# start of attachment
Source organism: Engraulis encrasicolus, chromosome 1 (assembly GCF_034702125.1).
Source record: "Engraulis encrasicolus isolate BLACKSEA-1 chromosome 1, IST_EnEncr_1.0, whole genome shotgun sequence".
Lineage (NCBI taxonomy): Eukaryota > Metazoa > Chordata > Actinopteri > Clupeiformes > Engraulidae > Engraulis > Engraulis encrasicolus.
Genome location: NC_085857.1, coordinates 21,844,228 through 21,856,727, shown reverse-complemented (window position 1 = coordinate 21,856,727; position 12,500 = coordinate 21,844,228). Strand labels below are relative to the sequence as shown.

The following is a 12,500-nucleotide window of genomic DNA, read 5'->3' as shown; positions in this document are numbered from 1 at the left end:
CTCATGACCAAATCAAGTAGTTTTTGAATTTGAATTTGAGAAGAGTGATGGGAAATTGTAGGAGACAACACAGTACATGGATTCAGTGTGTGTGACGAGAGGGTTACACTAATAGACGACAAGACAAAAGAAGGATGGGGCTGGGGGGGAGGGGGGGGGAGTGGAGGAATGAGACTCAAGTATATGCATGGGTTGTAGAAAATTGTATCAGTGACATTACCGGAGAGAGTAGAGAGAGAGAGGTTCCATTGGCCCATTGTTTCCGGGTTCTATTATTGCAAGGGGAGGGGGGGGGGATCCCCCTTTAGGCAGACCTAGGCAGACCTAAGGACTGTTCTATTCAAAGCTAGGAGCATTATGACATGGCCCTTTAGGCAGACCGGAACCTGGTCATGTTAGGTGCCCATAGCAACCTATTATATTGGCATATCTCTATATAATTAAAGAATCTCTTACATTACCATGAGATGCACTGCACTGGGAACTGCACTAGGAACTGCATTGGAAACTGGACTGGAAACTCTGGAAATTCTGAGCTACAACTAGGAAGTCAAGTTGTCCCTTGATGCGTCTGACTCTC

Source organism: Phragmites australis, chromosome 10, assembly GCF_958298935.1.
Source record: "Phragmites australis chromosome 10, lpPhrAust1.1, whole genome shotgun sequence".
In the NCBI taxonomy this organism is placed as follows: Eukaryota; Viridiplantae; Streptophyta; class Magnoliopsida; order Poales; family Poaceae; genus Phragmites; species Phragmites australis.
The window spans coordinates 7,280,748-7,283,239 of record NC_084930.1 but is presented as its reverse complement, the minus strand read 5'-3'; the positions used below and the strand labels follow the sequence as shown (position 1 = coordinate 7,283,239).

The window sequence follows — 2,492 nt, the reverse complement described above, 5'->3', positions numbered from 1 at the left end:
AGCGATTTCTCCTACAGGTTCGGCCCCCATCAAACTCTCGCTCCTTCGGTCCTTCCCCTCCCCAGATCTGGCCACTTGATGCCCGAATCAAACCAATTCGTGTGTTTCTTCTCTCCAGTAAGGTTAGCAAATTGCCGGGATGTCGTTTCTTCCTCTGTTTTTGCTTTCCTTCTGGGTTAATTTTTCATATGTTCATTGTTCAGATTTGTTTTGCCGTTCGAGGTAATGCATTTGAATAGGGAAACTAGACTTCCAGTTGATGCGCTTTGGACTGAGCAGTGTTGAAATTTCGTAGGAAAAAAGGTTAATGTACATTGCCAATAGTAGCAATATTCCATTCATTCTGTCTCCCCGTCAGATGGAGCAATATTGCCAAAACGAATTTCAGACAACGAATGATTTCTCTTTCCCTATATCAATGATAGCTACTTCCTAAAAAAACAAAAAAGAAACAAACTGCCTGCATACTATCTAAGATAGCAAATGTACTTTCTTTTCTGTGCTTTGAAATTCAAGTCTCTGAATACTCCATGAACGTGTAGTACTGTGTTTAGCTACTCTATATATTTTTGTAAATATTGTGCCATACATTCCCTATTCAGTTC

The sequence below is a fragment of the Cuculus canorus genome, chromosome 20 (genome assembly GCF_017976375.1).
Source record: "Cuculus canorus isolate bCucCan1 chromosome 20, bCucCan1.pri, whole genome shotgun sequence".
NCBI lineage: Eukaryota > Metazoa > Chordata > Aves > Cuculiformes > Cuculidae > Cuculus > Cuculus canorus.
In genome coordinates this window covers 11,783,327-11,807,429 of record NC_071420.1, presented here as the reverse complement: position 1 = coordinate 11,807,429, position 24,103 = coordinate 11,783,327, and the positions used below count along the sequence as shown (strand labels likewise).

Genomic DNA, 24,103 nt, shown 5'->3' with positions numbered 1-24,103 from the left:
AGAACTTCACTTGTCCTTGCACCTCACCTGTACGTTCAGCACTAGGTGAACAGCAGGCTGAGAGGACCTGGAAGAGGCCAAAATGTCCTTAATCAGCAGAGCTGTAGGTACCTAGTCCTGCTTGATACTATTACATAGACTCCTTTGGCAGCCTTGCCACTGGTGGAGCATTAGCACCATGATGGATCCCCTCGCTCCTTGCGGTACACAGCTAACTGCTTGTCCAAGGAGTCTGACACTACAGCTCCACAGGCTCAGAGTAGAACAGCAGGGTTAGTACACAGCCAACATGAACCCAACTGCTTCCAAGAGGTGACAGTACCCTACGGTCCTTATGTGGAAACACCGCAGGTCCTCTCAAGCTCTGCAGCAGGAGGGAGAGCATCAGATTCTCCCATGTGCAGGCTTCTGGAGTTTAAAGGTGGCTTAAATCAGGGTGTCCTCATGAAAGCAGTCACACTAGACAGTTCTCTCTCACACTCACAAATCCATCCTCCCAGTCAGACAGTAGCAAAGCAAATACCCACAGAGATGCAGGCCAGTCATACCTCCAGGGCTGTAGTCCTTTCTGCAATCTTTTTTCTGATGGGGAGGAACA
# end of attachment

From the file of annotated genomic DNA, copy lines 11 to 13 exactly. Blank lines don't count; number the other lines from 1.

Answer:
The window sequence follows — 2,492 nt, the reverse complement described above, 5'->3', positions numbered from 1 at the left end:
AGCGATTTCTCCTACAGGTTCGGCCCCCATCAAACTCTCGCTCCTTCGGTCCTTCCCCTCCCCAGATCTGGCCACTTGATGCCCGAATCAAACCAATTCGTGTGTTTCTTCTCTCCAGTAAGGTTAGCAAATTGCCGGGATGTCGTTTCTTCCTCTGTTTTTGCTTTCCTTCTGGGTTAATTTTTCATATGTTCATTGTTCAGATTTGTTTTGCCGTTCGAGGTAATGCATTTGAATAGGGAAACTAGACTTCCAGTTGATGCGCTTTGGACTGAGCAGTGTTGAAATTTCGTAGGAAAAAAGGTTAATGTACATTGCCAATAGTAGCAATATTCCATTCATTCTGTCTCCCCGTCAGATGGAGCAATATTGCCAAAACGAATTTCAGACAACGAATGATTTCTCTTTCCCTATATCAATGATAGCTACTTCCTAAAAAAACAAAAAAGAAACAAACTGCCTGCATACTATCTAAGATAGCAAATGTACTTTCTTTTCTGTGCTTTGAAATTCAAGTCTCTGAATACTCCATGAACGTGTAGTACTGTGTTTAGCTACTCTATATATTTTTGTAAATATTGTGCCATACATTCCCTATTCAGTTC

The sequence below is a fragment of the Cuculus canorus genome, chromosome 20 (genome assembly GCF_017976375.1).